Fire Intervals

Average (median) fire return intervals were estimated to be around 100 years in sandplain shrublands with fire hazard and likelihood increasing linearly with time since last fire, although well-above rainfall periods were also found to contribute to the likelihood of large fires in this vegetation. This average interval aligns with known fuel dynamics for these shrublands with total fuel loads accumulating slowly and gradually after fire for at least 50–80 years with little evidence of plateau or peaks in fuel loads over this timeframe (Dalgleish et al., 2015). Fuel accumulation is so slow and patchy across these shrublands that it is unlikely that extensive wildfires can occur again for at least 20 years, and up to 30 years, post fire, which aligns with the general paucity of areas burnt twice across our ∼50 year study period (representing only 20% of shrubland area) and almost no areas burnt three times. Most of twice-burnt areas were located in the largest continuous swathes of sandplain shrublands in the southern part of the study area, with most of these being areas burnt by major wildfires in mid-late 1960s and again by large wildfires between 2000 and 2002 (representing a 32–36 year interval). These decadal-scale fire intervals are similar to that reported for sandplain shrublands in the Lake Johnston area, some 400 km to the south-east, although within the same broad rainfall zone (O’Donnell et al., 2011b). Studies of other semi-arid shrublands have also reported linearly increasing fire hazard with time (McCaw, 1997; O’Donnell et al., 2011b; Fernandes et al., 2012), although shrublands in other generally wetter and more coastal Mediterranean-type climates, both in Australia and elsewhere, generally seem to have a weaker relationship between vegetation age and fire hazard, with fire weather seemingly more important (Moritz et al., 2004; Van Wilgen et al., 2010; Fontaine et al., 2012).

The eucalypt woodlands, in contrast, have typically very long fire intervals (estimated at 870 years on average, although highly variable) with only minor increases in fire hazard over time and a slightly stronger link between above-average rainfall and fire occurrence. This concords with other studies of valley-floor eucalypt woodlands in the broader “transitional-rainfall” region of Western Australia in terms of their very long fire intervals, low fuel levels and accumulation rates, and the importance of large rainfall events in promoting fires (O’Donnell et al., 2011b; Gosper et al., 2013a,b), characteristics which Gosper et al. (2016) argue separate them from other eucalypt woodland ecosystems of Australia, such as savanna and temperate grassy woodlands.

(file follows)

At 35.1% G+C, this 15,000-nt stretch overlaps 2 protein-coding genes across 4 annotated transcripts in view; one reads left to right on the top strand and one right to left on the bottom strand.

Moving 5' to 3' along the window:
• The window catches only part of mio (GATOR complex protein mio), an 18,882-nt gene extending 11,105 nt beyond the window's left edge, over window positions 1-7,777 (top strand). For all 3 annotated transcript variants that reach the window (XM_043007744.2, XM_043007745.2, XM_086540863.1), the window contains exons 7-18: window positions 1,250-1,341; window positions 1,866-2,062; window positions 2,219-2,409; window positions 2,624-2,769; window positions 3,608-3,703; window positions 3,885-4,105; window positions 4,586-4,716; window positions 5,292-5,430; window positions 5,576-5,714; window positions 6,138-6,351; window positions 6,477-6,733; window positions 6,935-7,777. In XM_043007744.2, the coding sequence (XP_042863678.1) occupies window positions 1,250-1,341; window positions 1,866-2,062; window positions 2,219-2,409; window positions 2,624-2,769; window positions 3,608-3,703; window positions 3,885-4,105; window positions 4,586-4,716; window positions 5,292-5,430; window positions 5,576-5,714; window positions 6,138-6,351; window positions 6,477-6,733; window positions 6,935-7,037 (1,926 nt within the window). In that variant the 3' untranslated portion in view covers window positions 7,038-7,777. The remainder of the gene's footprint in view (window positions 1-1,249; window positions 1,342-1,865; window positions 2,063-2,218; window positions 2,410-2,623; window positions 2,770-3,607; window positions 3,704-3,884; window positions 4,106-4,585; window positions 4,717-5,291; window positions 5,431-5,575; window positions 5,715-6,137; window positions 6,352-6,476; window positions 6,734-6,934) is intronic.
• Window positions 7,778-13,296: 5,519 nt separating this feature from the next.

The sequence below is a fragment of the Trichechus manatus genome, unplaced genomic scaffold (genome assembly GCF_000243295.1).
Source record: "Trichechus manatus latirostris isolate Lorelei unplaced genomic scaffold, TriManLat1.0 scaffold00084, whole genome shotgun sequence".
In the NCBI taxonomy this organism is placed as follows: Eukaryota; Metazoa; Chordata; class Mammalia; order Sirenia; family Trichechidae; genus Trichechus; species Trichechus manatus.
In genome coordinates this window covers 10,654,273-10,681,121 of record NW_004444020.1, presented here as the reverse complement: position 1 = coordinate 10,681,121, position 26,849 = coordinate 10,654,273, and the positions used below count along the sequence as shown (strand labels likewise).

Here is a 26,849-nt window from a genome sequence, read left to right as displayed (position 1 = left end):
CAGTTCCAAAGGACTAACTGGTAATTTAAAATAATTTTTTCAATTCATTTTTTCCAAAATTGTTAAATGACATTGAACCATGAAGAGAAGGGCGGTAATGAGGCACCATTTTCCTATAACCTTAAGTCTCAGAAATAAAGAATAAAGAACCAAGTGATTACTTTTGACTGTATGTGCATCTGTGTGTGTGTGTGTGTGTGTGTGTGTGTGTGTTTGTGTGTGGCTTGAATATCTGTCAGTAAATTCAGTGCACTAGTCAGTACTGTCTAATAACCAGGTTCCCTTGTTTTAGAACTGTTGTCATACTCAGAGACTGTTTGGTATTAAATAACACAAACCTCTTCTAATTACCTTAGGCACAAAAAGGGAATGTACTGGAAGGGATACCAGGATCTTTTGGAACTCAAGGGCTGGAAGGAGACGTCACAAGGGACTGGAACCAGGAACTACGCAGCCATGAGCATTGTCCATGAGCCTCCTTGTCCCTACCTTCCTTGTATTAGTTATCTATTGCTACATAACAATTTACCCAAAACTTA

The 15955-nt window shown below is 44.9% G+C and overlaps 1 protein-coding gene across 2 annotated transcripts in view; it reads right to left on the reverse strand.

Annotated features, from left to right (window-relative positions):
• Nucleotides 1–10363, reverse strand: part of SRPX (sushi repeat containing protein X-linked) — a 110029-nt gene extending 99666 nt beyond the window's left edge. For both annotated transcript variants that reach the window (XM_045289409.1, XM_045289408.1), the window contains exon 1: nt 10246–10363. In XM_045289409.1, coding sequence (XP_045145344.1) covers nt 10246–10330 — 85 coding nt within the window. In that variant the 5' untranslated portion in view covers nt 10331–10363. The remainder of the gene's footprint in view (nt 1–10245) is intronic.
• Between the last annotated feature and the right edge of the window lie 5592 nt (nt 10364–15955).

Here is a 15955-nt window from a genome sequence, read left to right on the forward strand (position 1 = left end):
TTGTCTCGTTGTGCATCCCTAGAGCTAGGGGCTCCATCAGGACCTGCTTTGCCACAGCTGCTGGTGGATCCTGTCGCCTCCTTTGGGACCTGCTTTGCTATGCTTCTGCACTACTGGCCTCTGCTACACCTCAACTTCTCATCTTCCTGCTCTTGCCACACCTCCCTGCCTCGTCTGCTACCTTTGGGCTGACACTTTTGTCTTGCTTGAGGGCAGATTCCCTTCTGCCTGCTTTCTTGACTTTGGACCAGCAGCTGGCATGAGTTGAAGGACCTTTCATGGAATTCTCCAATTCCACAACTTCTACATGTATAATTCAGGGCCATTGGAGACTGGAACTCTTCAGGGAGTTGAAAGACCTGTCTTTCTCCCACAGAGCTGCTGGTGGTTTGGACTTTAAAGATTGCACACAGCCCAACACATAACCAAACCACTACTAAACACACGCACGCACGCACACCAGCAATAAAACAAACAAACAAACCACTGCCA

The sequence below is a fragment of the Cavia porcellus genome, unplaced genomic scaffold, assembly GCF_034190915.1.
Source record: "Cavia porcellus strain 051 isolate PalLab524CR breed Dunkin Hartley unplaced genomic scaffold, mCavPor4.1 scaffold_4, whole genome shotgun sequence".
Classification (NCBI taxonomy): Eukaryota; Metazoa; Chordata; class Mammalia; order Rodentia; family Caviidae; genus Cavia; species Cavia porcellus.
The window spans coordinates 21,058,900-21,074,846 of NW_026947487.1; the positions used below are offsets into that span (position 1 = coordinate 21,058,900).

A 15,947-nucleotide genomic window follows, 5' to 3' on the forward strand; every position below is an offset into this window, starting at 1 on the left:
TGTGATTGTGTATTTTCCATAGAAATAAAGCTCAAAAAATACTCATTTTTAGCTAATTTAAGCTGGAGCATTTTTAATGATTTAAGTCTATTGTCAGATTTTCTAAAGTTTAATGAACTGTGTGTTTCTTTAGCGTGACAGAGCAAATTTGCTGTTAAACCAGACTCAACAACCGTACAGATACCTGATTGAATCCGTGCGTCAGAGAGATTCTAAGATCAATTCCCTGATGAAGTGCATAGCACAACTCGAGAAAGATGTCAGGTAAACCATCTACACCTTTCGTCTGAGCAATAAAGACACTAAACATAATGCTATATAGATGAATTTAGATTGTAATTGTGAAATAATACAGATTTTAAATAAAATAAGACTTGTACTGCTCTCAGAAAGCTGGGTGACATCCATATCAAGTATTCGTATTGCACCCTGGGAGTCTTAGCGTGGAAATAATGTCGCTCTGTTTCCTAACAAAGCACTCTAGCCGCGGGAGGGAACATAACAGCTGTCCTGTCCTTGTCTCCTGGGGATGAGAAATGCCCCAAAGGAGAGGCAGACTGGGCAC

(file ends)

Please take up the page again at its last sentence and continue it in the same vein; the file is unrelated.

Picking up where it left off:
Fire Drivers

Large deluges of rain, or sustained periods of above-average rainfall, are likely to temporally increase fuel levels and connectivity in the eucalypt woodlands through promotion of annual plants, particularly grasses (O’Donnell et al., 2011a), which is a common driver of fire occurrence in many arid ecosystems (Balch et al., 2013; Gibson et al., 2015; van Etten and Burrows, 2018). Importantly, fire was most closely associated with rain 2 years before fire, which suggests that a period of drying and curing of annual plants is required before fuels become flammable. This explains fire traveling through large patches of eucalypt woodland around 1–3 years following the period May 1998–April 2000 during which over twice the usual rainfall occurred in the study area, which corresponds to one of the wettest periods in inland southern Western Australia for 200 years (O’Donnell et al., 2018). In most other circumstances, fire only traveled into these woodlands (from shrublands) for a short distance at their edge, which could reflect transitional fuel configurations and/or fire weather conditions at edges (Gartner et al., 2012; Driscoll et al., 2021). More research is needed to quantify fuel levels of eucalypt woodlands, both at edges and in the interior, and especially following wet periods, to confirm that rainfall is a major driver of fires via temporary fuel enhancement. Further, many eucalypt woodlands in the study area were grazed by sheep until about 2003, which may have played a role in suppressing fuel levels up to this time.